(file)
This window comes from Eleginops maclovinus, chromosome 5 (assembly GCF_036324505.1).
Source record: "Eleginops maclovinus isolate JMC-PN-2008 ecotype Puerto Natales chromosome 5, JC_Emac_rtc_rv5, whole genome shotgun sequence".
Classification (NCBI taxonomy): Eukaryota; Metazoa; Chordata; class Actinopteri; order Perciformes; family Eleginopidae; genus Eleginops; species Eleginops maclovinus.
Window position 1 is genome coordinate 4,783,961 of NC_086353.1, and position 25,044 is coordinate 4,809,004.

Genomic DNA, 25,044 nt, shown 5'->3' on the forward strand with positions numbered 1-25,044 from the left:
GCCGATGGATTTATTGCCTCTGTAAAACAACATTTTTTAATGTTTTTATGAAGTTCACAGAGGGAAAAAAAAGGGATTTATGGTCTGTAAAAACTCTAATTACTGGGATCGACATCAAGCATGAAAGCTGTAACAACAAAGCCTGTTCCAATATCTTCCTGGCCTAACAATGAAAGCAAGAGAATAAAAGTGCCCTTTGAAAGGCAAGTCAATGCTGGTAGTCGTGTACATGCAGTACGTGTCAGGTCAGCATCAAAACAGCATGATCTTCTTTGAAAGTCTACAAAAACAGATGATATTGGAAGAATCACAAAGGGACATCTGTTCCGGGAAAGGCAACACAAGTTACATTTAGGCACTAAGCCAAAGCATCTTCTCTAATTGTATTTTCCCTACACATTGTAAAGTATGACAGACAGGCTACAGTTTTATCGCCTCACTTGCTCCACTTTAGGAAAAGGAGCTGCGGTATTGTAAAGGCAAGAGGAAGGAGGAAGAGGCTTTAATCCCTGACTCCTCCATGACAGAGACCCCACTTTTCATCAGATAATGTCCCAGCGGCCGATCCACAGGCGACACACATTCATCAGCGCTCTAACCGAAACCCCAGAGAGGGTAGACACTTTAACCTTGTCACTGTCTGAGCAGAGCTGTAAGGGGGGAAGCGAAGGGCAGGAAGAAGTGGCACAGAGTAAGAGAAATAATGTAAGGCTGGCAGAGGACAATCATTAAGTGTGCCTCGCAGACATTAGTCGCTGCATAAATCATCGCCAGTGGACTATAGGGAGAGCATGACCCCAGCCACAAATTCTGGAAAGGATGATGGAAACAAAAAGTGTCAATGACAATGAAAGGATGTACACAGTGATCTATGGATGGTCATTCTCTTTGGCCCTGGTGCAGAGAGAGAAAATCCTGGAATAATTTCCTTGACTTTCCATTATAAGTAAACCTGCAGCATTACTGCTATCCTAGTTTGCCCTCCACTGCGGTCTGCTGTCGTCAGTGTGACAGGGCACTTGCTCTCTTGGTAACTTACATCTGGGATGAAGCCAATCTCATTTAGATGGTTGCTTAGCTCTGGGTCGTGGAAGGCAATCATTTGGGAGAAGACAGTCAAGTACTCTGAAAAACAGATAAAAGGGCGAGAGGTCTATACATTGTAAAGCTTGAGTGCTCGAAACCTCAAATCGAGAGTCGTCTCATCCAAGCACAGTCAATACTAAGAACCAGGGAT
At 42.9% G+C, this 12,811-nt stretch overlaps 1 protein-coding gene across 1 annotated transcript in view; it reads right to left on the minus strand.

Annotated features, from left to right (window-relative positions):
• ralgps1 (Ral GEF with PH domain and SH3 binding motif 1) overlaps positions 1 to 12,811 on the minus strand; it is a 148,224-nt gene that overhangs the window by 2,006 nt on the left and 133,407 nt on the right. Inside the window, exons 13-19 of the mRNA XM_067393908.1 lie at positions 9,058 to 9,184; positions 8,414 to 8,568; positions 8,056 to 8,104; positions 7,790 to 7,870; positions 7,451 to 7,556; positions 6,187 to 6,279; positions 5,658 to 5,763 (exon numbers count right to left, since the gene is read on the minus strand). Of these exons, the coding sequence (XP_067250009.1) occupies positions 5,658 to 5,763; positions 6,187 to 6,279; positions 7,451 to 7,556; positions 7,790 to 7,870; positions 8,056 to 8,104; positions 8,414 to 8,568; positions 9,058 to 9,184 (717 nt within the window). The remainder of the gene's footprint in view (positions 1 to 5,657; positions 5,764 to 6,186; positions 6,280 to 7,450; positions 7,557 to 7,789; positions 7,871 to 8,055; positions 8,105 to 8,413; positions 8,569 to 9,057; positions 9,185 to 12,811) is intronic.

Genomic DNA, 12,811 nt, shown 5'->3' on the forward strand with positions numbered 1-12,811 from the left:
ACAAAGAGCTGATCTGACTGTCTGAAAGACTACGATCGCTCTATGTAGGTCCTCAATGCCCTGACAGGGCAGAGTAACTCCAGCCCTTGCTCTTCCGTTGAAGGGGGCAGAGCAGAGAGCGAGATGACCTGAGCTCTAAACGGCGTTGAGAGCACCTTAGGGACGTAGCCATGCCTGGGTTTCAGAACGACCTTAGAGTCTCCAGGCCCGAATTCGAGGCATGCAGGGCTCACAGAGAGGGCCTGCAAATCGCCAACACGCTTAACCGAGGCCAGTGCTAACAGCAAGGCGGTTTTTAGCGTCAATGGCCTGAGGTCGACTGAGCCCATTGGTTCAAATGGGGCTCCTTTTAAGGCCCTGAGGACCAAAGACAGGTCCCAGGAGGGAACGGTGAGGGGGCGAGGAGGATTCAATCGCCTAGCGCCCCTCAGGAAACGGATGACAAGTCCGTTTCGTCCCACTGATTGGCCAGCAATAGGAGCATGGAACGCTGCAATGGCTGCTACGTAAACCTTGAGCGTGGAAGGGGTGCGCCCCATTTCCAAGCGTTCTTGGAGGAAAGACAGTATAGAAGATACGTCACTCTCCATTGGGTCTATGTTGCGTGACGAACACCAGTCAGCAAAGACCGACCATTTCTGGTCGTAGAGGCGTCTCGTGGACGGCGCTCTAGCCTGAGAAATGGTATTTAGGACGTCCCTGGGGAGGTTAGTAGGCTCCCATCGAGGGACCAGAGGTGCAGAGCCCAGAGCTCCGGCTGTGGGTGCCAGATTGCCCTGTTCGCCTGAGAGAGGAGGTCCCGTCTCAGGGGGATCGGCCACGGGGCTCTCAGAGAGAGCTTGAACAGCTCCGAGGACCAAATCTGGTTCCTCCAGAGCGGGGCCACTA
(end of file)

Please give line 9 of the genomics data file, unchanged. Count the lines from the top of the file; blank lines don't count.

• ralgps1 (Ral GEF with PH domain and SH3 binding motif 1) overlaps positions 1 to 12,811 on the minus strand; it is a 148,224-nt gene that overhangs the window by 2,006 nt on the left and 133,407 nt on the right. Inside the window, exons 13-19 of the mRNA XM_067393908.1 lie at positions 9,058 to 9,184; positions 8,414 to 8,568; positions 8,056 to 8,104; positions 7,790 to 7,870; positions 7,451 to 7,556; positions 6,187 to 6,279; positions 5,658 to 5,763 (exon numbers count right to left, since the gene is read on the minus strand). Of these exons, the coding sequence (XP_067250009.1) occupies positions 5,658 to 5,763; positions 6,187 to 6,279; positions 7,451 to 7,556; positions 7,790 to 7,870; positions 8,056 to 8,104; positions 8,414 to 8,568; positions 9,058 to 9,184 (717 nt within the window). The remainder of the gene's footprint in view (positions 1 to 5,657; positions 5,764 to 6,186; positions 6,280 to 7,450; positions 7,557 to 7,789; positions 7,871 to 8,055; positions 8,105 to 8,413; positions 8,569 to 9,057; positions 9,185 to 12,811) is intronic.